Our policy on settlements
Our policy on the two-state solution
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J Street U has spent the past year calling on leaders in the American Jewish community to take leadership on the settlement issue for the sake of Israel’s future. A significant part of that means reckoning with the complexity of the settlement issue and expressing public disagreements with Israeli officials when they fail to.
This week, ADL CEO Jonathan Greenblatt did just that by writing an excellent piece in Foreign Policy. Greenblatt took Prime Minister Netanyahu to task on his false charge that Palestinians were advocating for “ethnic cleansing” in the West Bank and his offensive comparison between Israeli settlers and Palestinian citizens of Israel.
In doing so, Greenblatt set a precedent for other Jewish communal leaders to speak publicly about the realities of the situation in the West Bank.
These days, that’s especially important. The Israeli government is moving forward with its creeping annexation of the West Bank. Israeli policies and rhetoric (as Ehud Barak just pointed out in the Washington Post) can actually put Israel at risk. Groups receiving tax-deductible US dollars are working day-in and day-out to entrench the occupation. The Palestinian village of Susya still faces the threat of demolition – which may leave dozens of families homeless. The settlements could make a Palestinian state impossible, which would force Israel to choose between being a Jewish or a democratic state. A binational state or permanent occupation would be catastrophic, which is why Israel’s future hangs in the balance.
That’s why we need more American Jewish leaders to follow Greenblatt’s example and tackle these issues head on. His op-ed is a good example of how to do just that.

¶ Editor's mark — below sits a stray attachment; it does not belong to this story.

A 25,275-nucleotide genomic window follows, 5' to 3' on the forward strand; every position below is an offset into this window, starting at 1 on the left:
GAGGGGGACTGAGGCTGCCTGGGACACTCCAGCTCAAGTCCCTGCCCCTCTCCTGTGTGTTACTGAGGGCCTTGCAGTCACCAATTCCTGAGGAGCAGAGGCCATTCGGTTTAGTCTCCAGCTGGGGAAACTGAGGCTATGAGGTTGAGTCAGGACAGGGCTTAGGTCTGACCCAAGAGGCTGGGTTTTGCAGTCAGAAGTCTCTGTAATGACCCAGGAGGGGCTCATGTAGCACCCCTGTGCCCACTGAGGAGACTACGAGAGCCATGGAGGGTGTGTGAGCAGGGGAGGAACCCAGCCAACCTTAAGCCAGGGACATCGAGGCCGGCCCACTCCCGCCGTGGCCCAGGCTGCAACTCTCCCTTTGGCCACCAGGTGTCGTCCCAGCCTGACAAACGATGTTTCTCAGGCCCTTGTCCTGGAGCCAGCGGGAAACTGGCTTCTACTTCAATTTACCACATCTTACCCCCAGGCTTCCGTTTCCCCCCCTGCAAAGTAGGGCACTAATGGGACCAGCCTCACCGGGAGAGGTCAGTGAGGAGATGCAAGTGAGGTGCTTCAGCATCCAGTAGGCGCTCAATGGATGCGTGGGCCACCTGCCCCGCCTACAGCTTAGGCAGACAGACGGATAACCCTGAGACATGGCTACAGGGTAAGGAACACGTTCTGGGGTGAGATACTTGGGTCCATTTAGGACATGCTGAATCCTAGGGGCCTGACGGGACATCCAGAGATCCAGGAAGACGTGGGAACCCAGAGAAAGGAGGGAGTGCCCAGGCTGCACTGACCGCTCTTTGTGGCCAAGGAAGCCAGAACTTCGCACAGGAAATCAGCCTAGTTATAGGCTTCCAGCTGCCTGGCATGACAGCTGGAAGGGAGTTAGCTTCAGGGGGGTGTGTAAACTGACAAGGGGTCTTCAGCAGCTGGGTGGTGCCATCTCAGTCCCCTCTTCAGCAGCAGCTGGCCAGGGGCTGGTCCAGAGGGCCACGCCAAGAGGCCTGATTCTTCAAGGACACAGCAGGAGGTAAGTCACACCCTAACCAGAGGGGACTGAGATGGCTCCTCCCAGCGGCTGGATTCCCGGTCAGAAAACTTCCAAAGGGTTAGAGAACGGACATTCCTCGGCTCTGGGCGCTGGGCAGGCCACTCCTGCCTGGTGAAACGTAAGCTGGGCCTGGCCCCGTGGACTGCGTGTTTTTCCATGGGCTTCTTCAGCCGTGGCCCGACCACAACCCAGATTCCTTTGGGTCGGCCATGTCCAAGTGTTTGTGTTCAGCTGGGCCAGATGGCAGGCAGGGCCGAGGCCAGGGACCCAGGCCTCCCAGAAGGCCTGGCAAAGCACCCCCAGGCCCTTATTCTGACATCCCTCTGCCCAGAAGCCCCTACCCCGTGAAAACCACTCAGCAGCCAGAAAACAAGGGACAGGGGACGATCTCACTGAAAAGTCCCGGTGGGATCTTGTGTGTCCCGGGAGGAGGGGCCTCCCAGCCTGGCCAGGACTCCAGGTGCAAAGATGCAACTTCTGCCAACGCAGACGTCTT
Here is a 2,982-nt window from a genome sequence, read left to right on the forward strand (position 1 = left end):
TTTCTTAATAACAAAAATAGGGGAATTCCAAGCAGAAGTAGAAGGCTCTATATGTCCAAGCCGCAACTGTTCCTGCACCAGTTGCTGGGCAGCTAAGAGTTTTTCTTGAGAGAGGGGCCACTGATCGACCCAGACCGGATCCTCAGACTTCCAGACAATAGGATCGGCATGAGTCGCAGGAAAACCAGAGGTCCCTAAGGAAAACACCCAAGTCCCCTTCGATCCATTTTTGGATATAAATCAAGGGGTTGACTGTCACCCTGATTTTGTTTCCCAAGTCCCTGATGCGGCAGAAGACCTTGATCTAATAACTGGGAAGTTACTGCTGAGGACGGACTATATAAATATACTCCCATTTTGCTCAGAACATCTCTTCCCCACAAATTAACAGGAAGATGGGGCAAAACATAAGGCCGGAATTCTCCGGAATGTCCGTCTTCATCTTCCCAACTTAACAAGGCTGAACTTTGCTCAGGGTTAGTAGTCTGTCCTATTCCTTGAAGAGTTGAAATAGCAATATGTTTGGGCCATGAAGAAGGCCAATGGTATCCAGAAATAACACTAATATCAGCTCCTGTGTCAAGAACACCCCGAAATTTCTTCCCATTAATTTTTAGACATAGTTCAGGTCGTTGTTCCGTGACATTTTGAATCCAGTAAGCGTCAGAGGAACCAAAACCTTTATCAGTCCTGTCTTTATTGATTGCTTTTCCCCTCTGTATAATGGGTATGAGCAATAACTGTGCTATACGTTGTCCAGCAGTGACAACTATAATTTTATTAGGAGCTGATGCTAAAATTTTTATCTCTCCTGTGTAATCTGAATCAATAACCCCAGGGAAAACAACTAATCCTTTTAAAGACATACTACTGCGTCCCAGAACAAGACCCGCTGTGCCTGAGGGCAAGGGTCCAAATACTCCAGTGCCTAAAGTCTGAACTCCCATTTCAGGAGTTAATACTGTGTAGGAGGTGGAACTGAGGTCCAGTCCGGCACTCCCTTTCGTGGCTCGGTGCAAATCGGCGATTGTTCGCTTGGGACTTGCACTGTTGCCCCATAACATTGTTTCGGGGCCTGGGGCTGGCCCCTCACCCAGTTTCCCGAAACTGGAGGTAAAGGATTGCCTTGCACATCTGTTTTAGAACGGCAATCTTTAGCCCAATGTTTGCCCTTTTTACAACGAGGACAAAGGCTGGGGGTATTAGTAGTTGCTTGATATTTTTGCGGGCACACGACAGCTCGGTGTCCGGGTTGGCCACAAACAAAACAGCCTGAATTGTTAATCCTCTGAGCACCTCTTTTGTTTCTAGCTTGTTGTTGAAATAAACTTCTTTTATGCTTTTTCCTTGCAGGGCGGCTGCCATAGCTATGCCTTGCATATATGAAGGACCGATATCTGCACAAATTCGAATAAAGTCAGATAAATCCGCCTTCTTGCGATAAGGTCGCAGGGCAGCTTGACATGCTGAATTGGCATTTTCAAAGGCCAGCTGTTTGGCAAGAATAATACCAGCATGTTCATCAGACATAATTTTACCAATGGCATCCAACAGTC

His piece is a good model for what it means for heads of Jewish organizations to substantively address the settlement issue. By acknowledging that the situation is far more complex than Israeli officials sometimes let on, Greenblatt opened up an important space in the highest levels of the American Jewish community to look critically at statements by Israeli officials. Greenblatt, in criticizing Netanyahu’s views on settlements, is helping create a precedent for American Jewish leaders to take greater responsibility for helping improve conditions for a two-state solution.
This also helps us grow the pro-Israel, pro-peace, pro-democracy movement on campus. Our campuses are still incredibly polarized. While we try to stake out a middle ground between harder-line positions in the pro-Israel and pro-Palestinian camps, the students we’re trying to reach would take our pro-Israel, pro-peace, pro-democracy option more seriously if we could point to instances of established Jewish community leaders speaking out in the face of Israeli actions or statements that undermine peace. If rigorous and thoughtful pieces like this were more commonplace, we would have a far easier time demonstrating our case not just that being pro-Israel means sometimes criticizing Israel policies and rhetoric, but that this type of criticism of Israel really does stem from our desire to see it thrive.